ArticleLiterature Review

Pharmacokinetics of carbapenems

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Abstract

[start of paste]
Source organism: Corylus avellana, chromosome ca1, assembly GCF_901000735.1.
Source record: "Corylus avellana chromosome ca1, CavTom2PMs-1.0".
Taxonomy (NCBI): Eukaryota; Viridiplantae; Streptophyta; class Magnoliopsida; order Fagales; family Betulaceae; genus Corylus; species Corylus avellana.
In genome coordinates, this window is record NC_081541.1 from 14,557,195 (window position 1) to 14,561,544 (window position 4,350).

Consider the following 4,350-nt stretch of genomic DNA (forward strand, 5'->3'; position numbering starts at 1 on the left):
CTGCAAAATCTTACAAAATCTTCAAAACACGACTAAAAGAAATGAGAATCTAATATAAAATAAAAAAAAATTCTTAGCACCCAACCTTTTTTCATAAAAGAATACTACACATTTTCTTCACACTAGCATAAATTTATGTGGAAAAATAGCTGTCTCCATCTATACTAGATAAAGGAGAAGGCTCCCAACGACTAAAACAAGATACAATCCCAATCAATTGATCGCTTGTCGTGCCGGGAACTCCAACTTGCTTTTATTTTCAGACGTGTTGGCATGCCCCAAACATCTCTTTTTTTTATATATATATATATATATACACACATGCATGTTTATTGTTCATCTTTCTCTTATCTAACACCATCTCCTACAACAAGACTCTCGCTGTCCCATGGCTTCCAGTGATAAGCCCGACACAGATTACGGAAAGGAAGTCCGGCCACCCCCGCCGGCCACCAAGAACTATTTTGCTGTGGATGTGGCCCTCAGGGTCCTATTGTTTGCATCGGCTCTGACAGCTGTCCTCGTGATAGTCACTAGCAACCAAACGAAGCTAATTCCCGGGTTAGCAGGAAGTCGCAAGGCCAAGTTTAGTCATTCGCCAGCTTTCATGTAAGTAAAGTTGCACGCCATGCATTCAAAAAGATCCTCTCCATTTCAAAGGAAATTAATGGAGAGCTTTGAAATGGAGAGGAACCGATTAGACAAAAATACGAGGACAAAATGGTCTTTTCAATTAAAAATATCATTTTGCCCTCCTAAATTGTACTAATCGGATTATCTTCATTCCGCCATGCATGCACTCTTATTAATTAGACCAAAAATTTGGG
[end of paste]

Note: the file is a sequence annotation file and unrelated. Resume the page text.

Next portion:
Carbapenems, beta-lactam antibiotics, are ideal candidates for the treatment of serious nosocomial infections including sepsis for their exceptionally broad antibacterial spectrum and high efficiency. They are administered parenterally by intravenous infusion. Carbapenems penetrate well and rapidly into many different tissue compartments and the interstitial fluid. They are metabolized by renal dihydropeptidase-1. Therefore, imipenem must be co-administered with an inhibitor of dihydropeptidase-1. Other carbapenems registered in the Czech Republic (meropenem, ertapenem and doripenem) are more stable to this enzyme. Carbapenems are mainly eliminated via the kidneys and dose adjustment in patients with renal impairment is necessary. The elimination half-life of most carbapenems is around 1 hour with the exception of ertapenem, with 3.8-hour half-life, which allows its once-daily use. Carbapenems are a group of antibiotics with time-dependent effect. Their typical pharmaceutical property is a limited stability in solution after dilution. Administration in the prolonged infusion appears to be a convenient strategy to achieve higher efficiency. Pharmacokinetic parameters of carbapenems may vary individually, especially in critically ill patients and those treated by renal replacement therapy. Therefore, individualization of dosing regimens based on knowledge of pharmacokinetic parameters of individual patients may be useful.